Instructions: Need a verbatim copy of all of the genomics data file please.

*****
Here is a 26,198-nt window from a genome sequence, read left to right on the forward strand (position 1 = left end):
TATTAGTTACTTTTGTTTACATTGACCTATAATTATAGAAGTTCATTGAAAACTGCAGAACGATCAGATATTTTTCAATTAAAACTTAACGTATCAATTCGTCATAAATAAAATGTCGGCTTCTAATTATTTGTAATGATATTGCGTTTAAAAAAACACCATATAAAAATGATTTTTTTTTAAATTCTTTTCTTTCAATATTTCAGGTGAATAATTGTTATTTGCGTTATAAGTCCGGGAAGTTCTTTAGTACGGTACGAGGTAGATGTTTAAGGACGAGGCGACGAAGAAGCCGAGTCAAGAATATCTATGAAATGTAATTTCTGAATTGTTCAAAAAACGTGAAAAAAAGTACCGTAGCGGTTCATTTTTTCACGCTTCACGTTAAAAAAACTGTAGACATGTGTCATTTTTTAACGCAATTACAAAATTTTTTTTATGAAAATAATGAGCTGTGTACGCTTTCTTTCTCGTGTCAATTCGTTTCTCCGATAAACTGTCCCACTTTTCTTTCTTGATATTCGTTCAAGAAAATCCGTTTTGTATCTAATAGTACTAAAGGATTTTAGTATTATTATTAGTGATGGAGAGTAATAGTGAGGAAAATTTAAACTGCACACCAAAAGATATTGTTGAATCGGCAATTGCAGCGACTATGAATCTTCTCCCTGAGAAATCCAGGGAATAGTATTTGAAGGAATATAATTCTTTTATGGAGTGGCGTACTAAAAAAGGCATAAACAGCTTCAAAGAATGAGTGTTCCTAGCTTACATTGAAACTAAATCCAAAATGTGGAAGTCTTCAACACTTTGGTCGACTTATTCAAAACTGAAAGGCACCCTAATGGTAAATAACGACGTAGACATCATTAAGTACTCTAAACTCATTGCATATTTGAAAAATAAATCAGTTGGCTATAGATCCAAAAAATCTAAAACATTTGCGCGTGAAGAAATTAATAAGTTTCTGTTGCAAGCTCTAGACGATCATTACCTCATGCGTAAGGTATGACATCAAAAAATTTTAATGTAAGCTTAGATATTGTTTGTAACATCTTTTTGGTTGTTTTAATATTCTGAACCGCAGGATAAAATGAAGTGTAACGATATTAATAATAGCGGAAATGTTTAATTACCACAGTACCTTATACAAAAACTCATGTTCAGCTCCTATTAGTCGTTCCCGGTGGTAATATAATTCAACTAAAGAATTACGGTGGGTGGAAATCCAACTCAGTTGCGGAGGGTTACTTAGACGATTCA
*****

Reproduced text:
Here is a 26,198-nt window from a genome sequence, read left to right on the forward strand (position 1 = left end):
TATTAGTTACTTTTGTTTACATTGACCTATAATTATAGAAGTTCATTGAAAACTGCAGAACGATCAGATATTTTTCAATTAAAACTTAACGTATCAATTCGTCATAAATAAAATGTCGGCTTCTAATTATTTGTAATGATATTGCGTTTAAAAAAACACCATATAAAAATGATTTTTTTTTAAATTCTTTTCTTTCAATATTTCAGGTGAATAATTGTTATTTGCGTTATAAGTCCGGGAAGTTCTTTAGTACGGTACGAGGTAGATGTTTAAGGACGAGGCGACGAAGAAGCCGAGTCAAGAATATCTATGAAATGTAATTTCTGAATTGTTCAAAAAACGTGAAAAAAAGTACCGTAGCGGTTCATTTTTTCACGCTTCACGTTAAAAAAACTGTAGACATGTGTCATTTTTTAACGCAATTACAAAATTTTTTTTATGAAAATAATGAGCTGTGTACGCTTTCTTTCTCGTGTCAATTCGTTTCTCCGATAAACTGTCCCACTTTTCTTTCTTGATATTCGTTCAAGAAAATCCGTTTTGTATCTAATAGTACTAAAGGATTTTAGTATTATTATTAGTGATGGAGAGTAATAGTGAGGAAAATTTAAACTGCACACCAAAAGATATTGTTGAATCGGCAATTGCAGCGACTATGAATCTTCTCCCTGAGAAATCCAGGGAATAGTATTTGAAGGAATATAATTCTTTTATGGAGTGGCGTACTAAAAAAGGCATAAACAGCTTCAAAGAATGAGTGTTCCTAGCTTACATTGAAACTAAATCCAAAATGTGGAAGTCTTCAACACTTTGGTCGACTTATTCAAAACTGAAAGGCACCCTAATGGTAAATAACGACGTAGACATCATTAAGTACTCTAAACTCATTGCATATTTGAAAAATAAATCAGTTGGCTATAGATCCAAAAAATCTAAAACATTTGCGCGTGAAGAAATTAATAAGTTTCTGTTGCAAGCTCTAGACGATCATTACCTCATGCGTAAGGTATGACATCAAAAAATTTTAATGTAAGCTTAGATATTGTTTGTAACATCTTTTTGGTTGTTTTAATATTCTGAACCGCAGGATAAAATGAAGTGTAACGATATTAATAATAGCGGAAATGTTTAATTACCACAGTACCTTATACAAAAACTCATGTTCAGCTCCTATTAGTCGTTCCCGGTGGTAATATAATTCAACTAAAGAATTACGGTGGGTGGAAATCCAACTCAGTTGCGGAGGGTTACTTAGACGATTCA